2014. Stuart Weeks, The making of many books. Printed works on Ecclesiastes 1523-1875. Eisenbrauns, Winona Lake, Indiana.
Weeks’ book deals with the many printed works on Ecclesiastes published between 1523 and 1875. The reader is overwhelmed by all the information about the seven hundred and thirty four works which Weeks has painstakingly analysed and described. The first book Weeks mentioned was published in 1523 by Robert Shirwood and the last one by Alwin Lange was probably published in 1875. Seven hundred and thirty four books between 1523-1875 were described and all entries follow a specific structure (see below).
This book is a good example of meticulous historical research which required many hours of study in libraries, the thorough investigation of old catalogues and the resources on the internet. Although the author executed his task brilliantly one can pose the question about the value of this kind of work. It merely consists of seven hundred and thirty four separate paragraphs on works of many years ago and each paragraph is packed with information.
According to Hans-Georg Gadamer all the interpretations of the past must not be regarded as meaningless or irrelevant. It can help us to understand and to discover forgotten aspects of Ecclesiastes interpretation. Gadamer calls this continuing process of interpretation and re-interpretation ‘Wirkungsgeschichte’. The ‘Wirkungsgeschichte’ of Ecclesiastes interpretation is a kind of a historical movement that can influence the reading of the text and the understanding of Ecclesiastes even here and now, consciously or subconsciously. The history of the interpretations of Ecclesiastes co-determine its understanding. A text (in this case Ecclesiastes) cannot be understood on its own and detached from previous interpretations.
And therefore we must commend Weeks for contributing to our understanding of Ecclesiastes through the ages. His work can be labelled as ‘reception history’ and ‘history of interpretation’ and since this kind of research requires accurate data the author can be commended for his thorough research work, his painstaking investigation of the different works and his detailed descriptions. This was no easy work and the author himself said that ‘it has taken me much time and effort to trace the detail of all the works here – effort which I hope others will not now need to duplicate in their own work’ (x).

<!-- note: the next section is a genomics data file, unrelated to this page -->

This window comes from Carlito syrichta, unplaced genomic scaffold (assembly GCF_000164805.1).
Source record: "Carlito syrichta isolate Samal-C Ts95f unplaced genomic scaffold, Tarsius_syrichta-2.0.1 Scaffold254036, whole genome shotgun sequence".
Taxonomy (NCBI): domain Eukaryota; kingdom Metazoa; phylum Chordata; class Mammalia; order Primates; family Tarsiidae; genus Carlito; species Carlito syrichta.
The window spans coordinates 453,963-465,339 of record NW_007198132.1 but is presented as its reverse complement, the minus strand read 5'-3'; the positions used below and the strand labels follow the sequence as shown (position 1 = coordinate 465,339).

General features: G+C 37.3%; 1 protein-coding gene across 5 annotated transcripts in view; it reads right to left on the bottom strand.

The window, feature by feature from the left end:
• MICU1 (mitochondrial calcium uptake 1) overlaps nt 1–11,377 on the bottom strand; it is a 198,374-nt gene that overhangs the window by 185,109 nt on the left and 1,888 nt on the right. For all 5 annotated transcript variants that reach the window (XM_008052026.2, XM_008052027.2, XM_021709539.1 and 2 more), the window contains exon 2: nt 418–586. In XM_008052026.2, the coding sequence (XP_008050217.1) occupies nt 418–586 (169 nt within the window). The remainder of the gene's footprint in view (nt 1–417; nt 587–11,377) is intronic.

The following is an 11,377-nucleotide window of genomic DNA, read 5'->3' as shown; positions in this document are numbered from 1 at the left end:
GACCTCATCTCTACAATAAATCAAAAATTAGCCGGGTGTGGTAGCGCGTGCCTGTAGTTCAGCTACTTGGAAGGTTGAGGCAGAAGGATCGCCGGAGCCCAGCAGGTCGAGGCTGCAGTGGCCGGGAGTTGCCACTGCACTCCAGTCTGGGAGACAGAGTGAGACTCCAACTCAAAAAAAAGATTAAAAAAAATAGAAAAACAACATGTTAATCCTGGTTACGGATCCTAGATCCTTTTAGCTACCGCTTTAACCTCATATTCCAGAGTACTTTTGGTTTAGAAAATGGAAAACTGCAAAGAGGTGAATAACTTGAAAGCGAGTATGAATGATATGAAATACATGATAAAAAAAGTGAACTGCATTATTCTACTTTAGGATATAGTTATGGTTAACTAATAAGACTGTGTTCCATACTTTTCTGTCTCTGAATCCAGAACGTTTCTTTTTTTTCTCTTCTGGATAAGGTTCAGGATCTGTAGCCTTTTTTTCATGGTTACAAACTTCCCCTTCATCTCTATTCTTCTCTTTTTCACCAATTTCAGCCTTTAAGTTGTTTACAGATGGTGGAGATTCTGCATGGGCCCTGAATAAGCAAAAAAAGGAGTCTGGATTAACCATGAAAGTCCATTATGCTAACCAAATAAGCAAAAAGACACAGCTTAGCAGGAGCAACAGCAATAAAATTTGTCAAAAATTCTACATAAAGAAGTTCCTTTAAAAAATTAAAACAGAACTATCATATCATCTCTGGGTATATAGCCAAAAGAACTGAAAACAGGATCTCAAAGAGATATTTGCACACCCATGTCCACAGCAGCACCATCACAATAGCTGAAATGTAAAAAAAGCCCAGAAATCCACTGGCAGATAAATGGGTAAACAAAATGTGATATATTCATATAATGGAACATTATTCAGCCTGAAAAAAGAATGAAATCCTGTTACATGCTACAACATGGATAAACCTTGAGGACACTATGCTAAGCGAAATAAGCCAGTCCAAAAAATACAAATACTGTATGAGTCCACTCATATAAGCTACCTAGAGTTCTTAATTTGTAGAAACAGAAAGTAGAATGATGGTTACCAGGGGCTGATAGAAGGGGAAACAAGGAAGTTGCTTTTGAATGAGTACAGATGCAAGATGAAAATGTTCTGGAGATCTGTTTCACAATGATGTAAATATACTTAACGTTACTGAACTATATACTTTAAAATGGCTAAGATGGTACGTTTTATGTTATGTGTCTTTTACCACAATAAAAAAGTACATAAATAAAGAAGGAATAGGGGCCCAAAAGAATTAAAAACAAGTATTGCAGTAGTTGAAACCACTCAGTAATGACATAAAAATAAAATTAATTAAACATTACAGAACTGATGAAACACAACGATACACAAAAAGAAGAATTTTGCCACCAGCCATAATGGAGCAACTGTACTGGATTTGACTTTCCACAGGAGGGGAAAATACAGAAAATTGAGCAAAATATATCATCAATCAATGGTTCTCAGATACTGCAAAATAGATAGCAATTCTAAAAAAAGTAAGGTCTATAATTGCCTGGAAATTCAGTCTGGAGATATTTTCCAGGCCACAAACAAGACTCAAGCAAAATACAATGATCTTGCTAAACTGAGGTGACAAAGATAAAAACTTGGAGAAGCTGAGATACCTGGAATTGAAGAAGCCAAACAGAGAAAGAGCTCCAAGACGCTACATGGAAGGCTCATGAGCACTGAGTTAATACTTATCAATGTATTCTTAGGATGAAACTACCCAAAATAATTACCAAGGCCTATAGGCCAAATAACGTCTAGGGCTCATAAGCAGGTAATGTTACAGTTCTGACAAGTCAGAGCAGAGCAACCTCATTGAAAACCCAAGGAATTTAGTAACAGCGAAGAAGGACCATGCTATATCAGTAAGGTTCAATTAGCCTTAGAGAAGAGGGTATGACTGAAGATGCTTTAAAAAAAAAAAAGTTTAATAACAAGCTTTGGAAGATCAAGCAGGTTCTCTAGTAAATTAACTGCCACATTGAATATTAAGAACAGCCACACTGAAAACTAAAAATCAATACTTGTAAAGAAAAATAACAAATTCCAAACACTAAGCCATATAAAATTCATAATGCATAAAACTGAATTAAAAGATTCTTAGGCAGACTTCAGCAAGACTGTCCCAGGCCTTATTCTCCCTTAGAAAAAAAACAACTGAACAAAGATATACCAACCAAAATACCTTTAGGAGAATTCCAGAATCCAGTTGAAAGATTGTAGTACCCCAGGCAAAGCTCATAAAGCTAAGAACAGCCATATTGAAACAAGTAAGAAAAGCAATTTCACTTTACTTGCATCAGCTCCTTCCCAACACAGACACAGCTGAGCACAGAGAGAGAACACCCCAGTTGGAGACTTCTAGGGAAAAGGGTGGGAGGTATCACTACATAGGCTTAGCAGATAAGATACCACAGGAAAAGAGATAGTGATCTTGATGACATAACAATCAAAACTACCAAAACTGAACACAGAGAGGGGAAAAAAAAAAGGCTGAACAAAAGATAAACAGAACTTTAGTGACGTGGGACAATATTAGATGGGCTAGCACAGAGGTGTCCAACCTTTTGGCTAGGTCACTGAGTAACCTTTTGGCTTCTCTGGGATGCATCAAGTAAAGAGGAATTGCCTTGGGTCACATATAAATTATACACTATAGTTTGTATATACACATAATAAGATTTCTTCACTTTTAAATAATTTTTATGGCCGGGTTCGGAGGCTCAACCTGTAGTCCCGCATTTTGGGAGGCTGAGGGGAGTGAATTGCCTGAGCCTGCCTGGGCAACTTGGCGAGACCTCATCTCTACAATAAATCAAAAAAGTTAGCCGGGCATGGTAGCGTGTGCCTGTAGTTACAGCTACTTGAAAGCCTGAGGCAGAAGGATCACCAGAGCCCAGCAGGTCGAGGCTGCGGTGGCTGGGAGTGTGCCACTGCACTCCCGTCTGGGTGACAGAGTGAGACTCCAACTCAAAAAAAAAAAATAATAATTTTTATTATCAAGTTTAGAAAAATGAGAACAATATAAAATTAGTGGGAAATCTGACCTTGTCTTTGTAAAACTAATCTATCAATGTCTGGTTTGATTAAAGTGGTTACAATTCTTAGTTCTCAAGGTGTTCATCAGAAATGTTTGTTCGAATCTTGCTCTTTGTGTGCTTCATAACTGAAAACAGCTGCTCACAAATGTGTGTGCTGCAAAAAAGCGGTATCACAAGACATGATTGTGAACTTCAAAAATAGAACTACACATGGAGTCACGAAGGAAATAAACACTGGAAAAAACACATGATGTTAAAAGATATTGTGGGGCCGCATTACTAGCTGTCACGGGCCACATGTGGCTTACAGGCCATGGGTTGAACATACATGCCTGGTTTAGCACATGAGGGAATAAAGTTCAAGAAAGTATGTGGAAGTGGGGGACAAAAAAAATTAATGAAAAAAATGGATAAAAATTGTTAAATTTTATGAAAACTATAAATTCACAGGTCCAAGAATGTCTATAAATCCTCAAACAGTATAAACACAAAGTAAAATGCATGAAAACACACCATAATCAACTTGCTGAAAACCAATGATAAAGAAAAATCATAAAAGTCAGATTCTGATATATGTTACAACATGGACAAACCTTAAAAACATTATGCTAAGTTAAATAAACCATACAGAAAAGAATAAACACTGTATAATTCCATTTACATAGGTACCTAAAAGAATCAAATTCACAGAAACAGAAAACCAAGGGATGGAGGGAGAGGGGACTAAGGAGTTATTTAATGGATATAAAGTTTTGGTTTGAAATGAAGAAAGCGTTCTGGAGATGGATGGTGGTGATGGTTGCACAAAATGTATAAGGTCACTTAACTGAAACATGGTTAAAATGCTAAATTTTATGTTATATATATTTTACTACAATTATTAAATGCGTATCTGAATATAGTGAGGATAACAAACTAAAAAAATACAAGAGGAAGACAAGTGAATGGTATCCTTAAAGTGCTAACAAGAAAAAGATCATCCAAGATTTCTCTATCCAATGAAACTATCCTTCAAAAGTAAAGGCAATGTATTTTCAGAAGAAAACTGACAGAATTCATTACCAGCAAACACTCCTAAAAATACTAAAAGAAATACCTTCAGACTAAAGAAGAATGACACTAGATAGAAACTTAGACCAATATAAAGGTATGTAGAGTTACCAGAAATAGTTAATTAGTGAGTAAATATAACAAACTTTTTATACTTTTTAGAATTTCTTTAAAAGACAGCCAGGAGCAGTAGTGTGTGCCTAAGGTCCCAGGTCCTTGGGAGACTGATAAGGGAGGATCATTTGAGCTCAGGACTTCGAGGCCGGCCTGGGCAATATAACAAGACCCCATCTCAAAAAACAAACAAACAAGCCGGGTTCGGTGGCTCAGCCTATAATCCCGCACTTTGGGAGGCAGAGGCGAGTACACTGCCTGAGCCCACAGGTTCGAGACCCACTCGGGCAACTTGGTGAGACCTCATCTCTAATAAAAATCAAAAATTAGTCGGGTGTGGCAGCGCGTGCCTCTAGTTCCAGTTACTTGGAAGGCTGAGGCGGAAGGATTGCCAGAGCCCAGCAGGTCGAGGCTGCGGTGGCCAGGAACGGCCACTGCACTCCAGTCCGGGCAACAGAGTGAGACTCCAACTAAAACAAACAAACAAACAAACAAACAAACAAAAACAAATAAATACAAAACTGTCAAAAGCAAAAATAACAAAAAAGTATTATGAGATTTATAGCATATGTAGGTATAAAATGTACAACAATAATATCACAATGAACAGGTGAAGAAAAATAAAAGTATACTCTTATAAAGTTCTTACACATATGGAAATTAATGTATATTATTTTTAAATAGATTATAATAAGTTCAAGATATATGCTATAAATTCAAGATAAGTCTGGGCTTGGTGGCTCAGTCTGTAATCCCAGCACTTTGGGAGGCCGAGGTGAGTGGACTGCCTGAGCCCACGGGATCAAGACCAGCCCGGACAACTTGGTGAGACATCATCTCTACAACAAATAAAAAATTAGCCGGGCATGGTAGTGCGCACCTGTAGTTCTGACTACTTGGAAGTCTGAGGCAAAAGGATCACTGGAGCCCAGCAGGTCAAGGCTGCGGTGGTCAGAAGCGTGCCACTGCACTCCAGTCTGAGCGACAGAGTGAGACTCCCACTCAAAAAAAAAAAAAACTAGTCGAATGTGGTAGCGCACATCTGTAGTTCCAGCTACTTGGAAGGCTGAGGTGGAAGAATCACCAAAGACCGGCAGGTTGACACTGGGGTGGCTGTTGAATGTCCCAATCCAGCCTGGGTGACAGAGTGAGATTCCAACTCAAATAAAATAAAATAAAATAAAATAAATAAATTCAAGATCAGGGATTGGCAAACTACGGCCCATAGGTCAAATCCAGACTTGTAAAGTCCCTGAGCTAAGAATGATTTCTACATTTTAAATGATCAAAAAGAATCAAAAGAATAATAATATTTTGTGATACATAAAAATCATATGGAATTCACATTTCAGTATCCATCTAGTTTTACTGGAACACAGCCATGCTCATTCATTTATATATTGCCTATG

The investigation of the works between 1523-1875 also created its own problems. To mention but a few. One were lies. The lies the books themselves ‘told’. In 1759 for instance a work on Ecclesiastes by Voltaire was heavily disputed and was probably not published in that year. Out of fear for church and state many copies dated 1759 bore false imprints. And those editions claiming to have been printed in Paris and Frankfurt came from elsewhere (par 419). According to the titlepage of another book from 1576 Ecclesiastes and Song of Songs were to be explained but then only Song of Songs is expounded and there it stopped. Nothing is said of Ecclesiastes further (par 64).
Sometimes new ‘revised’ editions were announced which were clearly not the case. New title-pages were just stuck to the existing unsold stock. In 1683 Michel Boutauld published ‘The Councils of Wisdom’ which were published in London and Amsterdam and were identical editions but they differed regarding title-page and imprint (par 264). Another problem deals with simple mistakes and inaccuracies which were made centuries ago but found their way into catalogues and bibliographies and which complicate matters for the researcher.
In writing a research history like Weeks’ he had to overcome a few important difficulties. Where could knowledge of works between 1523-1875 be obtained? Which works had to be mentioned and which not? How must the particulars of each book be presented?
Concerning the first, the major printed catalogues were of help but were also limited. Online resources like the COPAC of UK and WorldCat developed by OCLC were invaluable sources of information and they enabled Weeks to discover and access many early works on Ecclesiastes.
Regarding the decision which works to be mentioned and which not Weeks included all works that were genuinely grappling with the text and the thoughts of Ecclesiastes. Excluded were popular commentaries and simple translations. Weeks also added a few things more: poetic rewritings of the texts and other literary interpretations which could shed light on the way Ecclesiastes was interpreted during this period.